Will there be bluebonnets this year? How the February winter storm affected Texas wildflower season

Be patient, the blooms are coming

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SAN ANTONIO – After February’s winter weather decimated many plants, many people are wondering if it will affect the wildflower season in Texas.

If you’re holding your breath, we won’t keep you in suspense -- the answer is, we should have plenty of bluebonnets this year. They may just bloom a little later in the spring.

Experts at the Lady Bird Johnson Wildflower Center say bluebonnets can handle the cold.

“Our Texas bluebonnets (Lupinus texensis) and many other native wildflowers are adapted to cold temperatures,” Director of Horticulture Andrea DeLong-Amay was quoted on the center’s website. “And the 6 to 8 inches of snow the area received acted as a blanket to protect them against the many days of freezing temperatures.”

DeLong-Amay said that because we had warm weather until the February freeze, bluebonnets may have bloomed earlier this year. But because of the cold, they’re more on track to start blooming in March and peak in early to mid-April.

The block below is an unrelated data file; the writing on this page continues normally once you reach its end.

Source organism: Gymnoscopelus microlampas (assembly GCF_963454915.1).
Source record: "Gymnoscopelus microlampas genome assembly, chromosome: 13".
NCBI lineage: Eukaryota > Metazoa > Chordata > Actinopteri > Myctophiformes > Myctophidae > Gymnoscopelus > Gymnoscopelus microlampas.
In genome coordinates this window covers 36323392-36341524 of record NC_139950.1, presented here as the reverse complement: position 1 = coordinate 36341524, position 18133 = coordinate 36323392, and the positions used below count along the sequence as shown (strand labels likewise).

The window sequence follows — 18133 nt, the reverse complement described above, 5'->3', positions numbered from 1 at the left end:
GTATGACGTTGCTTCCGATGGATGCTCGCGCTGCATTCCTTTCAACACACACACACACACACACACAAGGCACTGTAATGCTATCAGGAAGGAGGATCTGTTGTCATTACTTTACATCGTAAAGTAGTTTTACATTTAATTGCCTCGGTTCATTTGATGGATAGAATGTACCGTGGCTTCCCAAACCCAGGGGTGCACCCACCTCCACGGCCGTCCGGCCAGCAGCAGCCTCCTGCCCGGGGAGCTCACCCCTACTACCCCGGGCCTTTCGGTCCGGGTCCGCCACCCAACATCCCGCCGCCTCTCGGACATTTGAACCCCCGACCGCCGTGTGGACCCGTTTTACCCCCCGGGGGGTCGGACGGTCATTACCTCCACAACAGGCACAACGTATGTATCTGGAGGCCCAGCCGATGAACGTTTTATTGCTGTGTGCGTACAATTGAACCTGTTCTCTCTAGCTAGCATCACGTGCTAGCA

Bluebonnets usually start blooming first along I-10 between San Antonio and Houston and then move north to the Dallas-Fort Worth area, according to botanist Jason Singhurst with the Texas Parks and Wildlife Department.

“The native range is primarily the Hill Country and Blackland Prairie Ecoregions of Texas, although citizens of Texas have seeded it well beyond,” Singhurst said.

The Texas Department of Transportation buys and sows about 30,000 pounds of wildflower seed each year. The flowers are planted along Texas highways to beautify the roadways and because, along with native grasses, they “help to conserve water, control erosion and provide a habitat for wildlife in all the natural regions of Texas,” according to TxDOT’s website.

“If it keeps raining and temperatures stay in mid-80′s or below through April, it should be a great Texas bluebonnet spring,” Singhurst said.

But there is some disappointing news for flower lovers. While the flowers may still bloom on the ground, we may not see as many beautiful blooms on our native flowering trees this spring. According to the Lady Bird Johnson Wildflower Center, some redbuds, Texas mountain laurel and native plums may not bloom this year because of the February freeze.

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About the Author:

Julie Moreno has worked in local television news for more than 20 years. She came to KSAT as a news producer in 2000. After producing thousands of newscasts, she transitioned to the digital team in 2015. She writes on a wide variety of topics from breaking news to trending stories and manages KSAT’s daily digital content strategy.